Yellows’ lives are filled with clutter. It takes organization and effort to get rid of clutter. And, for the most part, Yellows don’t get immediate satisfaction from addressing the clutter in their lives. They are able to sort through it when they have to, but they accommodate chaos easily, which the other colors don’t enjoy.

Time management tips to help Yellows become organized:

  • Do a little planning up front so you get it right the first time. Rather than “winging” a project at work, try making an execution plan so you don’t waste time hoping it goes well.
  • Set and prioritize specific goals every day. It may be helpful to find an organization app that works well for you. Then you can put your most important to-dos at the top of the list and the lesser important ones lower. It may be satisfying to check them off the list!

Yellows are undisciplined:

Power does not interest Yellows, but even if it did, they don’t have the discipline it takes to solve challenging problems. They get so frustrated by day-to-day activities they find boring, such as paying bills or grocery shopping, that they lose concentration and wrack their brains for how they can escape doing those activities.

Time management tips to help Yellows become disciplined:

  • Focus on what is necessary rather than what is fun. Quality requires both.
  • Balance undemanding creativity with focused commitments. Try sketching, writing in your journal or playing music during your lunch break. These creative outlets may dually serve as a productive use of your time and a “brain break” so you’re more rested when you get back to your focused commitments at work.

For the Yellows who made it to the end of this article — all three of you 😉 — hopefully these tips help! If you didn’t make it to the end of this article, don’t worry, a Red will probably be pinning these tips to your cubicle soon.

— The Color Code Team


Combating Depression: Advice from a Blue

A Blue personality discusses the natural limitations that contributed to her depression and offers advice to those diagnosed with depression who also deal with the same limitations.

As a 20-year-old sophomore in college, I had a lot going for me. I was living abroad with three good friends, I was traveling to exotic countries, I was working toward obtaining a higher education and I was in love. Despite all of the wonderful aspects of my life, there was something that overshadowed the good: Depression.

I was officially diagnosed with situational depression shortly after moving home from my semester abroad in Russia. Up to that point, it was the darkest period of my life. On paper, it didn’t make sense for me to be depressed, and yet, I was. Difficult doesn’t begin to describe the years I warred with this mental illness.

Though it didn’t logically make sense for me to be feeling so depressed, understanding my personality from a Color Code perspective now helps me identify characteristics that contributed to my depression. I am a Blue, and it just so happens that Blues are more prone to depression than the other colors.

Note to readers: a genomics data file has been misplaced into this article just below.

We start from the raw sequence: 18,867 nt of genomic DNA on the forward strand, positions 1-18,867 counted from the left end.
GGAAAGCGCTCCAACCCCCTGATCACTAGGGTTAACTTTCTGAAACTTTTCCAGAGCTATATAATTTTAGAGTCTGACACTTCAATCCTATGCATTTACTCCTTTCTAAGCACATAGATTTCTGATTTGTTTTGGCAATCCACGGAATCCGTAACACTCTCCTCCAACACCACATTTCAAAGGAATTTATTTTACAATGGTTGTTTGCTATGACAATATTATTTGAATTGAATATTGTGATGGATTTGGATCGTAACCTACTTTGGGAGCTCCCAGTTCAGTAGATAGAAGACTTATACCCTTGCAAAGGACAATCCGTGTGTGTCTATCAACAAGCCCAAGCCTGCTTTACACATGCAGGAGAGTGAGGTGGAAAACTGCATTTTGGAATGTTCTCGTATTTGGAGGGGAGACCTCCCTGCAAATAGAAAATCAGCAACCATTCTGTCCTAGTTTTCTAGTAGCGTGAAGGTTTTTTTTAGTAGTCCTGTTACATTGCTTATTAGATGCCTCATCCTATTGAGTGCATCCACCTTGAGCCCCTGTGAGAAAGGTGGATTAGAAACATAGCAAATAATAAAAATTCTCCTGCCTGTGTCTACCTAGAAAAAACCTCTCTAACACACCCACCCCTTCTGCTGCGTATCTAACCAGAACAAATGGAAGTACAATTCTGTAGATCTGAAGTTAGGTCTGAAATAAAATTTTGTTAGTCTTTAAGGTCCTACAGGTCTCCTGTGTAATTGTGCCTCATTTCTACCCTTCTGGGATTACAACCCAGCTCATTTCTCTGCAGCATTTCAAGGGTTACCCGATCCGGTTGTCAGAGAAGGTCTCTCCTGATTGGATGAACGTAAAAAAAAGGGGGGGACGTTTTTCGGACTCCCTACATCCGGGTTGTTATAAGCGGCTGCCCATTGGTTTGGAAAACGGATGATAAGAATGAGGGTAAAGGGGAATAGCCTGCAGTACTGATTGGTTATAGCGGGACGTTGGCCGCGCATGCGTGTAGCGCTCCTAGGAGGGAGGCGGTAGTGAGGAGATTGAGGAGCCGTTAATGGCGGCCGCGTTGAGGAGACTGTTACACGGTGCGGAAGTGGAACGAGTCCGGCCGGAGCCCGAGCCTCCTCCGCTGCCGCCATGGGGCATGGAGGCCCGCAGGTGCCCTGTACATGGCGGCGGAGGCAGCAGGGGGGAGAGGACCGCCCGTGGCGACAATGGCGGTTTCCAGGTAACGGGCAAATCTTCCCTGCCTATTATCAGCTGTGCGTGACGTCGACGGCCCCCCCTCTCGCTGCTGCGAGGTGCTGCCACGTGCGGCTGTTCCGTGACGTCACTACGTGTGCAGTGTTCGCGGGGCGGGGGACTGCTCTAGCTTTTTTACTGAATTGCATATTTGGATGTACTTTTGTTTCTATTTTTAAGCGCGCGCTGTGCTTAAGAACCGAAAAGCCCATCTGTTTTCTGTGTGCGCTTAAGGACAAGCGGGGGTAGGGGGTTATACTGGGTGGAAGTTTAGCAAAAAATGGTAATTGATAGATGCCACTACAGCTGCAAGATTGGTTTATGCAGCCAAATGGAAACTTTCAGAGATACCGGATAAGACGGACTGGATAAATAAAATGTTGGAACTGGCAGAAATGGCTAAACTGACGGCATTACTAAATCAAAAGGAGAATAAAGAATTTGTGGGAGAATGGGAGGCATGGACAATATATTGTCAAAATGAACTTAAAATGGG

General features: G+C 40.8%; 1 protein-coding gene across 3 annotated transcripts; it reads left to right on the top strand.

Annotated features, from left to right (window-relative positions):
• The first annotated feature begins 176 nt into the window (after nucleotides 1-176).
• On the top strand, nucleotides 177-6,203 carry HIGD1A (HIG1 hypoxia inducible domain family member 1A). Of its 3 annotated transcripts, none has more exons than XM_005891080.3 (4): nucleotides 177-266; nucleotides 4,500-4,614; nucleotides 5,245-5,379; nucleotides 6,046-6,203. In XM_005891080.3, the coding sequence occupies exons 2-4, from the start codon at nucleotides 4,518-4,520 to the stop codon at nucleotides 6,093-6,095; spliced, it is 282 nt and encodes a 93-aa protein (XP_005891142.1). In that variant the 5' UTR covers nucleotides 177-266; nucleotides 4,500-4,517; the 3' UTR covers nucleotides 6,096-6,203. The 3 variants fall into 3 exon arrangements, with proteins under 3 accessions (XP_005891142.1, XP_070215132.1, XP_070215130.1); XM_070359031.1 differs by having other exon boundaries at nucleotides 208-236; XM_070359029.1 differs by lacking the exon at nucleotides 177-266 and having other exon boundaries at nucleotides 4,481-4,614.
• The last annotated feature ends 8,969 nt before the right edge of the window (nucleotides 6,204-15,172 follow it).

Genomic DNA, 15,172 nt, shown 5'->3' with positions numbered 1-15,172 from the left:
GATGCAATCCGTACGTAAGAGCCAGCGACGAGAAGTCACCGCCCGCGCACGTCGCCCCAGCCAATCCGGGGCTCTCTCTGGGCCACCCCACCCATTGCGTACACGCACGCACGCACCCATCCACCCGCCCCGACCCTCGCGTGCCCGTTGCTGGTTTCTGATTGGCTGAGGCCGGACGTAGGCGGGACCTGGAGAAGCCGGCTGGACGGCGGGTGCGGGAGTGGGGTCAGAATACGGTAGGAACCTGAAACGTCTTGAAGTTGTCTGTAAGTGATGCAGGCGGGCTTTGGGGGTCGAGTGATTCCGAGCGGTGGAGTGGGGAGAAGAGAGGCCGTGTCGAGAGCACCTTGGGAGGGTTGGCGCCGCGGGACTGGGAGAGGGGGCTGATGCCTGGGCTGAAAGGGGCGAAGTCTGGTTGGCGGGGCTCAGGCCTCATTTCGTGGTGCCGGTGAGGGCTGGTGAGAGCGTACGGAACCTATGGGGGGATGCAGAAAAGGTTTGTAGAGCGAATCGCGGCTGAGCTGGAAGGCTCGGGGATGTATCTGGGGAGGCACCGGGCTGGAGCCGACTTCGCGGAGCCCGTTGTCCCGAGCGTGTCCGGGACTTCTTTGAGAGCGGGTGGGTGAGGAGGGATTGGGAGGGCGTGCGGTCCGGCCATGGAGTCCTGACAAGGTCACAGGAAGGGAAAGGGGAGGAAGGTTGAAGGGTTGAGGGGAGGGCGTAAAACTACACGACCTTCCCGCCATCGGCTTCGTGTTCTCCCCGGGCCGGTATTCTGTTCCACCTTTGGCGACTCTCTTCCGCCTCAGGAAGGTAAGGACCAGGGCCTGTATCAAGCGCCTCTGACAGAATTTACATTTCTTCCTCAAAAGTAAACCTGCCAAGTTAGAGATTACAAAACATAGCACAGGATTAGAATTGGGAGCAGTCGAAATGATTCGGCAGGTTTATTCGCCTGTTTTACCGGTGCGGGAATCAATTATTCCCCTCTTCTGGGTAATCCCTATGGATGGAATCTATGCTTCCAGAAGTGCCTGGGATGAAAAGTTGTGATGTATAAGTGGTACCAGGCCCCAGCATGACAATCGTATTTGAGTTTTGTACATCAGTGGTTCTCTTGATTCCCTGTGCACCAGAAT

Before we look further into these characteristics, remember there are many shades of Blue — we are all different. Some Blues may feel they don’t struggle with the same limitations I do. And even if they do, they may have found a healthy way to overcome them. However, if others relate to what I am about to tell you, I hope to provide helpful actions to combat depression and other mental illnesses.

My limitation: I have unrealistic expectations, especially for myself and my life. I tend to create a timeline of where I should be in my life, and it’s because I compare myself to others. For example, as a 20-year-old, I wanted to graduate college by the time I was 22, but I also wanted to travel more. Sure, I’d lived in Russia for a semester and traveled while there, but that was only one corner of the world. If I expected to graduate at 22, I couldn’t put off school and continue to travel. If I wanted to travel a ton, I couldn’t pay for school. I wanted my life to be as picture perfect as everyone else’s looked on social media, but it wasn’t realistic (for me or them).

My advice: Stop comparing yourself to others and thinking you should be doing more than you are. Determine what’s most important to you (e.g. college OR travel) and make that a priority without worrying that you will never achieve your other goals. Recognize these things take time and be patient with yourself.

My limitation: I am worry-prone. I tend to focus way too much on the future with a tunneled perspective. While depressed, I would stew over things like “What if I never get married?” or “What if I never get happy again?” (Spoiler alert, I’m married and have found happiness.) I created problems that weren’t there yet and never would be.

My advice: Focus on who you are rather than who you are not. Instead of thinking, “I am not pretty,” think, “I am kind.” Additionally, focus on what you do have and not what you don’t. Rather than hyper focusing on whether or not you’ve checked off a reasonable amount of boxes on your bucket list, focus on what you’ve achieved and what you’re currently working to achieve.